Politically, the satire of the Agitated Grandfather cartoon is more caustic than that of the Distant Relative. He confronts the most senior state authorities, including Iran’s supreme leader, Ayatollah Ali Khamenei, and the secretary of the Guardian Council, Ahmad Jannati. These authorities relate their opinion of him while he talks with them about sensitive issues, including the idea of velayat-e faqih [guardianship of the jurist], the political theory at the heart of the Iranian system. The theme of all these encounters revolves around the election and represents a protest against the present situation. He is the symbolic example of a dissident who has protested for four years in pursuit of his vote, and in 2013 stands for election to promote his goals, fighting against autocracy and hiding his identity as a member of the Green Movement.
As well as the more famous fictional characters, one previously unknown man named Morteza Derakhshan has begun to contest the new presidential election—satirically, of course. It is said that he is an employee of the Municipality of Tehran and the Facebook fan page for his presidential campaign was launched by his friends as a joke.
On his page, Morteza Derakhshan is featured in numerous photos, positioned beside famous political figures from around the world, all courtesy of Photoshop. He is presented as a famous, influential politician who meets with Russian president Vladimir Putin and attends teleconferences with US president Barack Obama. His full-page photo is printed on Newsweek‘s front page, side-by-side with Sarah Palin, and he is chosen as Time magazine’s “Man of the Year.” He has a very popular manner and is frequently seen among the ordinary people in Iran city streets going about his mundane daily business.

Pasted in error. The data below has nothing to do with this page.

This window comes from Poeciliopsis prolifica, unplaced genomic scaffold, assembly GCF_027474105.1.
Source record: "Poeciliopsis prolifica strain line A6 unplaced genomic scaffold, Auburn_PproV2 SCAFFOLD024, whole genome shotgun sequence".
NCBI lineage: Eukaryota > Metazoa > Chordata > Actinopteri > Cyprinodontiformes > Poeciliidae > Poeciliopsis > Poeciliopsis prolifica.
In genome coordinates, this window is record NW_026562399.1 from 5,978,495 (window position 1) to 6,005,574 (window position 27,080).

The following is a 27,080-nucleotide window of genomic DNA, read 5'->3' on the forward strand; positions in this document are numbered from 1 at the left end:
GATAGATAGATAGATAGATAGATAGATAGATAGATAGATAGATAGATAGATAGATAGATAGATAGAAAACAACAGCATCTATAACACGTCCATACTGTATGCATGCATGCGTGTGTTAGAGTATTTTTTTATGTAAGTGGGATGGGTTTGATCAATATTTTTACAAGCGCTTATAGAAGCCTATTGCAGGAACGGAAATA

Derakhshan’s fan page is a satire on the registration of obscure and unknown figures for Iran’s presidential elections, finding humor by treating them as if they were high-profile politicians with mass followings. This is a real-life phenomenon that occurs every four years during the registration period for people wishing to stand as presidential candidates. Technically, anybody is allowed to apply for candidacy in Iran’s presidential election, but the final list of approved candidates is determined by the Guardian Council, which is made up of six appointed Islamic jurists and six legislators elected by the parliament. This year, 686 people applied, but only eight of them were approved. Among the disqualified were prominent figures, including former two-term president Akbar Hashemi Rafsanjani.
These fan pages, of course, are not just a satire of the obscure characters that apply to stand as candidates, but also have an undercurrent that pokes fun at the election itself—a sensitive topic that cannot be satirized by the Iranian-based print media, because they may be punished on the charge of mocking the election process.
As stated, Iranian artists have been mining the country’s politics for humor for a long time. A century ago, in the midst of Iran’s Constitutional Revolution of 1906, the prose and poetry of satirists such as Ali Akbar Dehkhoda and Nasim Shomal had a great influence on the people. Given the evidence of 2013, it seems that as Iran (and the rest of the world) has changed, Iranians’ sense of humor has kept pace with technology.
However, it also seems that in modern Iran the expression of dissent, and perhaps anger, is a thing most safely done in the confines of the virtual world.